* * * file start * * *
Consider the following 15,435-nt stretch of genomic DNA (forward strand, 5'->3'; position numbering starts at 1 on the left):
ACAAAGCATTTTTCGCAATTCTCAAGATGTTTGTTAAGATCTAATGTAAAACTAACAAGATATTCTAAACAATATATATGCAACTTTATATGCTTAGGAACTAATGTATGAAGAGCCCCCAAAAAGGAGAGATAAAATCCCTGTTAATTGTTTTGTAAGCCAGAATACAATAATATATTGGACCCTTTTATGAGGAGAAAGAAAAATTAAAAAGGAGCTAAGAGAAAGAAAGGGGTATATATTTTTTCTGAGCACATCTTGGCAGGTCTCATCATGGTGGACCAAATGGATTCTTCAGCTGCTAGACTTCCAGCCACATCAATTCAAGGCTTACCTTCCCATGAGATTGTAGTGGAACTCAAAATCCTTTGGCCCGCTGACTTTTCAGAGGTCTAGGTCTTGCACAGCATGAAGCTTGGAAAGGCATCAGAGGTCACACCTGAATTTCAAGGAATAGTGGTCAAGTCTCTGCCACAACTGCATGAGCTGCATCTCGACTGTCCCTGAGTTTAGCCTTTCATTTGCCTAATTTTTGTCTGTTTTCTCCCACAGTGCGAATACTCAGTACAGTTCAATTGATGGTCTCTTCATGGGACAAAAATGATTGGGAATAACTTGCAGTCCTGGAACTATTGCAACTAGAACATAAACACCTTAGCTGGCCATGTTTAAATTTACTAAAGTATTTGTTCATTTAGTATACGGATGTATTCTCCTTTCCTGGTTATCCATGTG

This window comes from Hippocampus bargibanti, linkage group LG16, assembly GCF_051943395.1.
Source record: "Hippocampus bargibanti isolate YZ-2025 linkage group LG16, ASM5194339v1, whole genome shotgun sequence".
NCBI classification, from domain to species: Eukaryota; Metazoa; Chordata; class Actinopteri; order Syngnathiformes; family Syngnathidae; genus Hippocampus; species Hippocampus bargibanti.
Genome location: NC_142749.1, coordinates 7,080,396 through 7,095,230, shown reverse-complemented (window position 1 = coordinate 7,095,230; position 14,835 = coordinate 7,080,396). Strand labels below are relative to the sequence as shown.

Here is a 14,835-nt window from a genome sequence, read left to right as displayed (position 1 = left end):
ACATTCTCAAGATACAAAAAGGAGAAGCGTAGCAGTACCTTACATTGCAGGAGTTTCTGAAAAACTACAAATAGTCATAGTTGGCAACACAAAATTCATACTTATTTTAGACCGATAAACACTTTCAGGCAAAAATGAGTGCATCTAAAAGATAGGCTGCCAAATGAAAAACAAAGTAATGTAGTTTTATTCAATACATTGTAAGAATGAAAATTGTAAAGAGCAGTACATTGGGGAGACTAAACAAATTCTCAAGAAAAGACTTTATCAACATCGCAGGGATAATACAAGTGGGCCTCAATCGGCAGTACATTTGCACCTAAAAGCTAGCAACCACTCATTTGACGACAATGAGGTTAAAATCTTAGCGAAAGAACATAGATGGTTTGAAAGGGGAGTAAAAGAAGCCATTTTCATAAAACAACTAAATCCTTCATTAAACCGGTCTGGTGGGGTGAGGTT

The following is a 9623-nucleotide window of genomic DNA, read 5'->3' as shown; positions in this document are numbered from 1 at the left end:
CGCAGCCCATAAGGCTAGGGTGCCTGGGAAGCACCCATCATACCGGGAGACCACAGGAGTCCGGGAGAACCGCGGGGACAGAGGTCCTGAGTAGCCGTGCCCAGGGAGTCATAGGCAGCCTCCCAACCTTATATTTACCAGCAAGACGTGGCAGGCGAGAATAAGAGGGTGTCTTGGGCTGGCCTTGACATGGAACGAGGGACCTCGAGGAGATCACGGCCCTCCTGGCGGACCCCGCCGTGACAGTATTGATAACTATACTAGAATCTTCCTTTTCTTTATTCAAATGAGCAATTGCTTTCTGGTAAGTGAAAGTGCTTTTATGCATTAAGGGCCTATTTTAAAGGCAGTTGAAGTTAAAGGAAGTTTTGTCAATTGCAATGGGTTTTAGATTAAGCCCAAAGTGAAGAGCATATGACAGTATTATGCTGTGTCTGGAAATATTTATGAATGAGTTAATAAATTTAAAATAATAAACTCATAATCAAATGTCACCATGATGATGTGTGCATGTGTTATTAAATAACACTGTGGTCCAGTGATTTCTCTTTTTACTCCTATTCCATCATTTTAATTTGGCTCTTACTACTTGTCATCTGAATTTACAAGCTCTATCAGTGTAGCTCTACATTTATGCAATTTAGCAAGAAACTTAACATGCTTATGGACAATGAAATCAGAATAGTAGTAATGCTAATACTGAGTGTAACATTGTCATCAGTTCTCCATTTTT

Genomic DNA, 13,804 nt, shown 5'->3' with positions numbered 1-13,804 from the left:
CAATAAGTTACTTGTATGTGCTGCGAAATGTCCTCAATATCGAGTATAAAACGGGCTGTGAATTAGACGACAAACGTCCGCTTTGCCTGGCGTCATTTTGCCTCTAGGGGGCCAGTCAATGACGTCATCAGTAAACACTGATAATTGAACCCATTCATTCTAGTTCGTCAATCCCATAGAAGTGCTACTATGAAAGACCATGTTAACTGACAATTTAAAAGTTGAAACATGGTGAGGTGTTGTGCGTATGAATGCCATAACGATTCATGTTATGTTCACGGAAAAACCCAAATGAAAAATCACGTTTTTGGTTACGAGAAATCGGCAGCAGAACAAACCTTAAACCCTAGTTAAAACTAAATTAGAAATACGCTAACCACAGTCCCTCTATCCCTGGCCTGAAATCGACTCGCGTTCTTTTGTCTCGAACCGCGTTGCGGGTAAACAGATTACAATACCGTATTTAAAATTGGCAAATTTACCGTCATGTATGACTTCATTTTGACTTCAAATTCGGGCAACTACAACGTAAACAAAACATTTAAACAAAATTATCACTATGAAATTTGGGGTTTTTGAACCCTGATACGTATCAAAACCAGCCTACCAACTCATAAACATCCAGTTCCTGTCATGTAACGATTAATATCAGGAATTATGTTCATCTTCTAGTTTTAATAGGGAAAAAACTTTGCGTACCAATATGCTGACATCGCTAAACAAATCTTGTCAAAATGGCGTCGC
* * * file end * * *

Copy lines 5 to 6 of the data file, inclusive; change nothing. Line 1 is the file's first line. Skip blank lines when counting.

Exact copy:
NCBI classification, from domain to species: Eukaryota; Metazoa; Chordata; class Actinopteri; order Syngnathiformes; family Syngnathidae; genus Hippocampus; species Hippocampus bargibanti.
Genome location: NC_142749.1, coordinates 7,080,396 through 7,095,230, shown reverse-complemented (window position 1 = coordinate 7,095,230; position 14,835 = coordinate 7,080,396). Strand labels below are relative to the sequence as shown.